CRYSTAL BEACH – The Bolivar Peninsula will soon be the home of a facility that aims to help injured veterans better adjust to civilian life.

The Lone Star Foundation on Saturday broke ground on its first multipurpose beach retreat that will offer counseling and other services to veterans and their families.

“We’re looking for an opportunity to create a spot where folks can come to heal,” said Denise Grant, the program director for the Lone Survivor Foundation.

The half-acre retreat in the Surfside subdivision in Crystal Beach will include a house and a conference center with enough room to sleep 32 people. Room will be provided for foundation staff, and the two structures will be connected via walkways. The retreat will also feature a fire pit, outdoor decking, privacy fencing and landscaping.

The retreat will provide a serene location where veterans suffering from combat stress, chronic pain, military sexual assault and concussions can relax with their families and learn how to deal with the aftereffects of war.

Marcus Luttrell, the Lone Survivor Foundation founder and chairman, said involving the family is key to helping veterans.

“You can help the veterans get back into a discombobulated family, and he’ll just digress back to where he was,” Luttrell said.

Luttrell was a Navy SEAL and part of a four-member team sent in 2005 to capture a Taliban leader in Afghanistan. The mission went awry, and the team soon sound themselves in a gunbattle with Taliban fighters. Only Luttrell survived. After retiring from the Navy, Luttrell chronicled the events of his team in the best-selling book “Lone Survivor,” which was later made into a movie starring Mark Wahlberg.

Plans for the Bolivar retreat began in 2011, when the Byrom family, which owns Brint Construction, a peninsula-based construction company, met Luttrell and learned about the Lone Survivor Foundation. Wanting to do something to help veterans, the family decided it would put their construction skills to good use.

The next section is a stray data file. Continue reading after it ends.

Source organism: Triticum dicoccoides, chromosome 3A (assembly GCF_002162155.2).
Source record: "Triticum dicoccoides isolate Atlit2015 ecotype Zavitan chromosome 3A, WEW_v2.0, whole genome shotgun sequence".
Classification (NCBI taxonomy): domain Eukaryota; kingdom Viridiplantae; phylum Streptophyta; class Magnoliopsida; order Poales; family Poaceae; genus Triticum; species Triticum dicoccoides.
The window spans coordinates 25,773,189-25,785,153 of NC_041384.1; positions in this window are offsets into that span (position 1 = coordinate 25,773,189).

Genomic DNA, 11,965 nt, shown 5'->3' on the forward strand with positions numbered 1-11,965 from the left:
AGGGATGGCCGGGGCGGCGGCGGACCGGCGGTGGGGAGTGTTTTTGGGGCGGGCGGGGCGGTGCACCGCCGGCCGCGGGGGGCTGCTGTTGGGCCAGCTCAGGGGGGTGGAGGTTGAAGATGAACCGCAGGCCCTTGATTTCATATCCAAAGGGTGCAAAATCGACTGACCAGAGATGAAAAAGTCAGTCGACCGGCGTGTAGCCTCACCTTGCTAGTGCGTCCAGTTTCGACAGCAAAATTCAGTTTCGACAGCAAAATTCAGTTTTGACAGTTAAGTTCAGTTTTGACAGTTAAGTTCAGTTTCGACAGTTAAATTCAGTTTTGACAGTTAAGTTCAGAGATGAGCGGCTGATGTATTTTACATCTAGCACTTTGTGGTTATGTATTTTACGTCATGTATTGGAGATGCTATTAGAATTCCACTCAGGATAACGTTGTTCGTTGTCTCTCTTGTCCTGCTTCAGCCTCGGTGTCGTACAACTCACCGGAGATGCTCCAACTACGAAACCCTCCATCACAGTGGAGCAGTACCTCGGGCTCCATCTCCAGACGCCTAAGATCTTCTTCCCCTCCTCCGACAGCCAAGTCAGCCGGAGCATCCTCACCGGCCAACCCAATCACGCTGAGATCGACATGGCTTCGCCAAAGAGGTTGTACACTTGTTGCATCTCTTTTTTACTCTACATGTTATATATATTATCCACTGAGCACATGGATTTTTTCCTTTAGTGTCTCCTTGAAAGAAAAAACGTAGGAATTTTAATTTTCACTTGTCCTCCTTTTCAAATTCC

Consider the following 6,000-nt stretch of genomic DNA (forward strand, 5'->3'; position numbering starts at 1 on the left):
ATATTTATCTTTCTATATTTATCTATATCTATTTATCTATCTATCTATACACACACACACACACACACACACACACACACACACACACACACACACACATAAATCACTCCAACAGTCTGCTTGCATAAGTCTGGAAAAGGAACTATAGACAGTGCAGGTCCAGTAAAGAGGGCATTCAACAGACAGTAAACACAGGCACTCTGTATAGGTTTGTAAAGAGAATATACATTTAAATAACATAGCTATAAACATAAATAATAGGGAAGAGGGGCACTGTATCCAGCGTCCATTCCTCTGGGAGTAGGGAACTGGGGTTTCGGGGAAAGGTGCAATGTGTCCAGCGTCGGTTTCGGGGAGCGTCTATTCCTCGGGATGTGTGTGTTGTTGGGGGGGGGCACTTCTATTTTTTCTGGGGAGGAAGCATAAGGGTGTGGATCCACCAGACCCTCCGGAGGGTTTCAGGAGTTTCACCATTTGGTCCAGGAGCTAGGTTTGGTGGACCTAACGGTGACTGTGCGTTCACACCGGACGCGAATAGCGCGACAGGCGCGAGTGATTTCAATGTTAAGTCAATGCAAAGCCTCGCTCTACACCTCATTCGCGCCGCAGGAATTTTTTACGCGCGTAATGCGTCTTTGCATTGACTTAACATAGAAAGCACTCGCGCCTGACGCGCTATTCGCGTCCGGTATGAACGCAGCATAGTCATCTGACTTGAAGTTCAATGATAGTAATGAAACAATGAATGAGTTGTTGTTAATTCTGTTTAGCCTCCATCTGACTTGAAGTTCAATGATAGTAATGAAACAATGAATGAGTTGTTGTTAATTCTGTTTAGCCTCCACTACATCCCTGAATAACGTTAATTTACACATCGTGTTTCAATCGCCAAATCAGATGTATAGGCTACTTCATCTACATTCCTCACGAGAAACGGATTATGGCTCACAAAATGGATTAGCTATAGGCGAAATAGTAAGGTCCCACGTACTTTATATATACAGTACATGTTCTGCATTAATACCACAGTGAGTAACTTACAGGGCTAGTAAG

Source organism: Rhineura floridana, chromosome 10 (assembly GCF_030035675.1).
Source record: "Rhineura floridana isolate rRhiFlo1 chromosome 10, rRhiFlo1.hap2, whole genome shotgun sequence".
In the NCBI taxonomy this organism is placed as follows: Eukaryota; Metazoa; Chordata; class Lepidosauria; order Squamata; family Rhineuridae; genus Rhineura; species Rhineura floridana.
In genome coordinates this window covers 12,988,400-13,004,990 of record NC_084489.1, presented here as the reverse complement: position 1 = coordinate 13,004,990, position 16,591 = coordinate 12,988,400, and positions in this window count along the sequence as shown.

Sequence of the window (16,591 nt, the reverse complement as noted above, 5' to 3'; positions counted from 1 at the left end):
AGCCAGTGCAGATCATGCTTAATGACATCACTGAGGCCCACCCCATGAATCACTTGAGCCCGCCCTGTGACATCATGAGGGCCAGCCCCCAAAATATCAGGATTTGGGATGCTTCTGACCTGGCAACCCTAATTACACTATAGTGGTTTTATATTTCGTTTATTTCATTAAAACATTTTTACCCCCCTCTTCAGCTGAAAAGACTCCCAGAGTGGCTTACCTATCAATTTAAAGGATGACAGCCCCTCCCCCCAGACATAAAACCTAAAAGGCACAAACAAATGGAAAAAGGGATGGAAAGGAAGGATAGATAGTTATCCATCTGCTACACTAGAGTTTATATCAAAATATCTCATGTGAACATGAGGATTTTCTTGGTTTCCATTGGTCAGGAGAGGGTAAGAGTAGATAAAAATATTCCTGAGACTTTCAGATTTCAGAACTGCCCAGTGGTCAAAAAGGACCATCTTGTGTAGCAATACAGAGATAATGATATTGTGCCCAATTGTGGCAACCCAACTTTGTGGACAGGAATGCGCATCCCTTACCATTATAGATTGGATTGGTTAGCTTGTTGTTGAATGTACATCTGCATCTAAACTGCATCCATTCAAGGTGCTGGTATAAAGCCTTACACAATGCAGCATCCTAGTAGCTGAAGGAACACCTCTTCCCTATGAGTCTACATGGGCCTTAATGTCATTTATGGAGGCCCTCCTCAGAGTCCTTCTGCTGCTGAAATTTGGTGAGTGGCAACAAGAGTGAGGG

In 2013, the family contacted the foundation, and plans were underway for the facility that broke ground Saturday.

Luttrell and foundation and community leaders symbolically broke ground by shoveling dirt around four pilings on the cleared ground. Small boxes holding encouraging notes from attendees were placed in the ground near the base of the pilings to be covered with soil. Afterward, attendees were encouraged to add more dirt themselves.

The retreat is scheduled to be completed late this year. Fundraising is still continuing. As part of that effort, Terry Jung, the foundation’s executive director, announced that the foundation would be creating a “legacy wall” at the retreat. Bricks honoring a late veteran, a living veteran or a current soldier can be purchased for the wall.

Jung praised the Bolivar Peninsula community for embracing the project. Last month’s Texas Frog Fest raised money for the project, and donations have shown just how important the project is to the community.

“This has become a community project,” he said. “It is wonderful to see a uniting the way it has occurred here. It’s not only us building a facility to help veterans, it’s a community coming together.”


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